Damen aims not only to build high quality ships for its clients, but to provide them with comprehensive maritime security solutions. In this article, we hear from Captain Motsene of the South African Navy how Damen has delivered different solutions tailored to the individual requirements of their organisations.
Shipbuilding South Africa
Like many countries, South Africa is looking at ways to maximise use of the opportunities presented by its maritime environment. Given the country’s 2,850 kilometre coastline, 1.5 million km2 exclusive economic zone and significant offshore energy sector, this makes sense. The South African Government has formalized these aims with Operation Phakisa.
Maritime security solutions: unlocking the potential of the seas
Phakisa aims to unlock the economic potential of South Africa; growing GDP and stimulating employment. Phakisa, says Captain Motsene, is redefining the way the government looks at the maritime industry. For one thing, to make the most of its maritime interests, South Africa must be able to protect them.
South Africa’s EEZ features some of the busiest maritime traffic zones in the world – notably around the Cape. It also has extensive fishing grounds that need to be policed. Furthermore, most South African maritime trade passes through the Mozambican Channel – an area susceptible to piracy. The same area is host to oil and gas reserves that South Africa has invested in significantly and which are of importance to both its economy and that of Mozambique.
“It’s complex to select where you want to be, to spread your resources in such a way as to cover as much area as possible,” says Captain Motsene. “We cannot afford to have disturbances in the maritime industry. This would affect not only South Africa, but also inland countries within the Southern Hemisphere. There is great interest in making sure that we are sustainable at sea.”
Rising to the challenge
“The three Multi-Mission Inshore Patrol Vessels (MMIPV) that Damen Shipyards Cape Town (DSCT) is building for Project BIRO play a very important role in this. The project aims to give the navy increased capability to conduct cost-effective, focused operations against threats and challenges in the maritime domain.
It’s a significant challenge, and not only due to South Africa’s vast area of responsibility. The way that Damen, Armscor and the South African Navy have worked together to design the vessels, ensures their capability to fulfil all the roles that the navy requires, as well as their ability to interact with other entities like the South African Police Maritime Wing and customs.”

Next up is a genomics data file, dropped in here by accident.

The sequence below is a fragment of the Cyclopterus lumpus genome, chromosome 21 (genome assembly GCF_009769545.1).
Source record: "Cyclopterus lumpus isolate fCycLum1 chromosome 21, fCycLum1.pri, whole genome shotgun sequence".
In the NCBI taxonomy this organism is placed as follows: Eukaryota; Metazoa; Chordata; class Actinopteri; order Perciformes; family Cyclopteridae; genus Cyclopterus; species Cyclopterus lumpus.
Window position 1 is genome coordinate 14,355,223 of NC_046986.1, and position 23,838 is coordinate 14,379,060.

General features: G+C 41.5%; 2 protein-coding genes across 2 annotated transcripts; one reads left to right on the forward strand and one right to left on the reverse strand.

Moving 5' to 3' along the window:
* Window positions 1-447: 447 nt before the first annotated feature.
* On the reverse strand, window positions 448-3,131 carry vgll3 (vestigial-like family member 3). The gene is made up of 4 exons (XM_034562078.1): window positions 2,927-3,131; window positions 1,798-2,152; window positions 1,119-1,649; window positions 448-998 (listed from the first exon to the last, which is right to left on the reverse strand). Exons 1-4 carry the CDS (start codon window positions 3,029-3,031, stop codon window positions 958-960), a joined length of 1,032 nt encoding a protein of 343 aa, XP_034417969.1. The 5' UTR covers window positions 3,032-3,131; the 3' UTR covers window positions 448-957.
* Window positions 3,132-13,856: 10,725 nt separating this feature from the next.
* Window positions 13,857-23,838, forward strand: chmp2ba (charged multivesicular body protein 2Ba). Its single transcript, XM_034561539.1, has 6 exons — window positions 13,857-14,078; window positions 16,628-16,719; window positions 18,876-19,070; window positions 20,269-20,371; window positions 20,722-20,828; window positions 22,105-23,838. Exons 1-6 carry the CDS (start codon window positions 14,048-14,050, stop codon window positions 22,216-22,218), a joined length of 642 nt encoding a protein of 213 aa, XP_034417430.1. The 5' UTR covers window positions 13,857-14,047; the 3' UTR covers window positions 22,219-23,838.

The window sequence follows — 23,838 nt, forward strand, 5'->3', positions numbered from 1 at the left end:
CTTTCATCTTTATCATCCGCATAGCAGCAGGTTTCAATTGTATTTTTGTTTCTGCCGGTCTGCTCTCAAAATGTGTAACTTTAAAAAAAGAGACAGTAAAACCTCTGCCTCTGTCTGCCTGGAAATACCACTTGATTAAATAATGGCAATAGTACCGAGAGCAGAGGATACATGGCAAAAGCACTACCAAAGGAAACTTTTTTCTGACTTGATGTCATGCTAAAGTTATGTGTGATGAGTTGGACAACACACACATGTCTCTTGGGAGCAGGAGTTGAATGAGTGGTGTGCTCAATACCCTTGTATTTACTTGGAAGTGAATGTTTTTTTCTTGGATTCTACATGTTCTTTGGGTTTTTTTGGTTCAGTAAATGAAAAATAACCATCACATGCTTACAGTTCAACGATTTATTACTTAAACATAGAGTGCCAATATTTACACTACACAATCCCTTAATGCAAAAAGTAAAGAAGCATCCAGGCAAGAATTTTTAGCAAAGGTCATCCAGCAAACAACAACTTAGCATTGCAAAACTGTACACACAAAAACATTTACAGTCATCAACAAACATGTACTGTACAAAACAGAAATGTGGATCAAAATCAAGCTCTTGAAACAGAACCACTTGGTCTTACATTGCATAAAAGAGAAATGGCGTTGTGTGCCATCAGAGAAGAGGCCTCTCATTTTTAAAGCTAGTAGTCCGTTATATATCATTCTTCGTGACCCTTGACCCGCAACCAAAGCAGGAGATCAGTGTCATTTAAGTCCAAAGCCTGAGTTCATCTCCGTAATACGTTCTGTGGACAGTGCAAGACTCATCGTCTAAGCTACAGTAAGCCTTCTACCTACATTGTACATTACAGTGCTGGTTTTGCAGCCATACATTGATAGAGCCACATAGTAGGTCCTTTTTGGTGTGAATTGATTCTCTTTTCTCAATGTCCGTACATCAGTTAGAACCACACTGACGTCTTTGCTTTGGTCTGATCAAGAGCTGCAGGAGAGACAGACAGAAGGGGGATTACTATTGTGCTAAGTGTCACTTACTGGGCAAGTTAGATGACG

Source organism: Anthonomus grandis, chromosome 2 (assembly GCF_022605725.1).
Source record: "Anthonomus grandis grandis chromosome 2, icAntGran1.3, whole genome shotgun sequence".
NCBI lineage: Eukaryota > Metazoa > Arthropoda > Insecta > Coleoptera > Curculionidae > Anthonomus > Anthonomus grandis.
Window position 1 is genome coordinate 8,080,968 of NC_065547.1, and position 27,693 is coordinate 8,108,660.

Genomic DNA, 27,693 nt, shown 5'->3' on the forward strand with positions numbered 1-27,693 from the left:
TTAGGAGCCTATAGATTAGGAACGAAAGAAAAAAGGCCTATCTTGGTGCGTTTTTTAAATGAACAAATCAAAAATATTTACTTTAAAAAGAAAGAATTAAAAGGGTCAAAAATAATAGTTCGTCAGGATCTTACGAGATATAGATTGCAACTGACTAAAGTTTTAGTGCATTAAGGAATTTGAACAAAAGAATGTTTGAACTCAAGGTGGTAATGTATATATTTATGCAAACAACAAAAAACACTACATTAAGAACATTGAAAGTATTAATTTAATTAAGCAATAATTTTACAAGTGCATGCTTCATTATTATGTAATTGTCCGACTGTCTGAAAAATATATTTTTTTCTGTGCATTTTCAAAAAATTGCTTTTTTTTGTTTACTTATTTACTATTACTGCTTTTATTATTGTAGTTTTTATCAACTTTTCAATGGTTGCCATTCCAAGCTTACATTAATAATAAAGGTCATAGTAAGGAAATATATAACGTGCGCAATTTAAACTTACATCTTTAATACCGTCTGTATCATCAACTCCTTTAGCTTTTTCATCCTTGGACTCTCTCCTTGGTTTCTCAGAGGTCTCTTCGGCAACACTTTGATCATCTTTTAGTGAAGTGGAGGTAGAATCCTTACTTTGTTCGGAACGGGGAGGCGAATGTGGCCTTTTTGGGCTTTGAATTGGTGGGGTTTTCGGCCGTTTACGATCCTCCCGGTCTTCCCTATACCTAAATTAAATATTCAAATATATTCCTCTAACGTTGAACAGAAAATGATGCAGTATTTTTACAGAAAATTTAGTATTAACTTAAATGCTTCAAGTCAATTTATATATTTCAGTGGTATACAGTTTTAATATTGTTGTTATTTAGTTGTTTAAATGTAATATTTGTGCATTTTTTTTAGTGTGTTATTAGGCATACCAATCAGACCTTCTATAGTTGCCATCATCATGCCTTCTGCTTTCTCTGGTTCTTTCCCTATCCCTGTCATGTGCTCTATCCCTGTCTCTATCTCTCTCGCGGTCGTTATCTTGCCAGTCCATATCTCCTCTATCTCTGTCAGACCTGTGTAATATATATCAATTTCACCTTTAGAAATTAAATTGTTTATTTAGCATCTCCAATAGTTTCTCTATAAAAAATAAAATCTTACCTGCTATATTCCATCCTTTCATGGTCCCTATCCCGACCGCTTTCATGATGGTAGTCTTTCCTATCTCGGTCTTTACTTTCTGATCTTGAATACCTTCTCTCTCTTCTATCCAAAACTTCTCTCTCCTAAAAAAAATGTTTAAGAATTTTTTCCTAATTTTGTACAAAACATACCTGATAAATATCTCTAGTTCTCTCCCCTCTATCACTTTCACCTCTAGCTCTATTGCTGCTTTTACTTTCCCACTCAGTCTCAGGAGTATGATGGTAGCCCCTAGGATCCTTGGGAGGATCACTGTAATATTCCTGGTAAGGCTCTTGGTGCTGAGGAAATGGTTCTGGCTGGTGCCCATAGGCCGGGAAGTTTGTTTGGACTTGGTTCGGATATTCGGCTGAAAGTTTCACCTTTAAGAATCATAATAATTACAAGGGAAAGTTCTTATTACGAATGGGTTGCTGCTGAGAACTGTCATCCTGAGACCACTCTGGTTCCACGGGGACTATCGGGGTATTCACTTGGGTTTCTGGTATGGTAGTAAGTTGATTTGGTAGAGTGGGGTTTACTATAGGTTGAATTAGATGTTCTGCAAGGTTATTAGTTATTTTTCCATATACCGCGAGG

Project BIRO though, is about so much more than the delivery of three vessels. It’s also about South Africa developing and maintaining its own maritime capabilities. Damen, as full service provider of Maritime Security Solutions, is able to provide this.
A solution suited to South Africa
“Armscor’s process for selection follows a merit system to make sure the successful bidder meets all the criteria in order to be awarded the contract. Damen provided a solution that understood and embraced South Africa’s specific requirements; a total solution consisting of the local construction of the three Inshore Patrol Vessels, through which thousands of jobs would be created and retained. A solution that ensured the development and maintenance of strategic capabilities, whilst at the same time ensuring the local availability of lifecycle support.”
Part of meeting these requirements includes using shipbuilding companies in South Africa as much as possible.
A maritime partnership
“I’ve seen a lot of professionalism at Damen Shipyards Cape Town,” continues Captain Motsene. The equipment that Damen has invested in and particularly the amount of training they have provided to give South Africa the capabilities it requires, gives me full confidence. We are now discussing maintenance with Damen – not only of the IPVs, but of other navy vessels as well. Based on my experience with Damen over the last two years, I hope to see the partnership between our organisations continue to develop.
“During the recent keel-laying of the second vessel for Project Biro, the Chief of the South African Navy, Rear Admiral Hlongwane, said that he had the confidence to tell the South African people that we selected a good partner. I agree with that. We have a good partnership. We’ve learned a lot and I think South Africa has benefited a lot just from these three vessels. I hope there will be more in the future.”
Captain Motsene and Rear Admiral Hlongwane of the South African Navy